U2 frontman Bono condemned the idea of a “national border” as the best way to protect one’s country from Islamic terror.
“I don’t see a body of water wide enough or a wall high enough to keep these problems from our doors,” the Irish rocker said before world leaders Friday at the Munich Security Conference in Germany.
“The frontier of national interest is no longer the national border,” Bono said. “You may not be interested in the trouble on a far-off street or across the Mediterranean on the other side of the globe, but let me assure you, that trouble is interested in you. Our fate is a shared fate. But which fate will it be?”
A longtime humanitarian activist, Bono urged world leaders to promote investments in development and education in third world countries like Nigeria. He warned that the Islamic terror group Boko Haram could push the African country into a “humanitarian crisis” like the one we see in Syria.
“We need to help African leaders make sure that their young people find work, or they’ll find trouble,” Bono said. “From where I stand, if Nigeria fails, Africa fails. If Africa fails, Europe fails. And if Europe fails, well, then the world has a very, very big problem. We need to help African leaders make sure that their young people find work, or they’ll find trouble”:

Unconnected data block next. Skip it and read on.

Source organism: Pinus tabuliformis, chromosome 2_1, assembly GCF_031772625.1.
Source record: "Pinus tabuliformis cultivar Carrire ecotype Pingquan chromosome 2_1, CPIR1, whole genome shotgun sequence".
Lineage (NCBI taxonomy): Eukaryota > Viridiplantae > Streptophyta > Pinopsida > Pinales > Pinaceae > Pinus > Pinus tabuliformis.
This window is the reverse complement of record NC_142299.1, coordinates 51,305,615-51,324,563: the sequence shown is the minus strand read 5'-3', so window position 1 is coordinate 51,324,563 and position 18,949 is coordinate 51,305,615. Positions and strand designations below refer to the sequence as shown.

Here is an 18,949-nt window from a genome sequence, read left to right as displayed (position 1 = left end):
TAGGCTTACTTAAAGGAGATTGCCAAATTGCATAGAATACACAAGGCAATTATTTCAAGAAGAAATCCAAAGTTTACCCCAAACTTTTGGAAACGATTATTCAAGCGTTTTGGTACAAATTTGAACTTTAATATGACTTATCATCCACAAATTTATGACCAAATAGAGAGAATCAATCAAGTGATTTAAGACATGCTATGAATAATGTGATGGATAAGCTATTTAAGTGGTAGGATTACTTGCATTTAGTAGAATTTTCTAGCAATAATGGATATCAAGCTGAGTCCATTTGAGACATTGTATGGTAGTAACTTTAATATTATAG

Bono was standing in Germany — a country currently facing its own humanitarian crisis after opening the doors to an unlimited number of migrants in 2015. To combat the refugee crisis in her country, German Chancellor Angela Merkel has set aside tens of million of taxpayer dollars for a fund that will pay migrants to withdraw their asylum applications and leave Germany voluntarily.
Bono acknowledged that a “strong military” is necessary to secure freedom, but he added, “In an uncertain world, a strong military is essential, but the best bulwark against violent extremism is hope and opportunity,” he said.
“We need a plan to make sure all girls can go to school. On hundred thirty million girls around the world don’t,” Bono explained. “For every extra year a girl goes to school, her income goes up 12 percent. Some studies even suggest that more education can reduce a country’s risk of conflict by 20 percent.”
Follow Jerome Hudson on Twitter @jeromeehudson.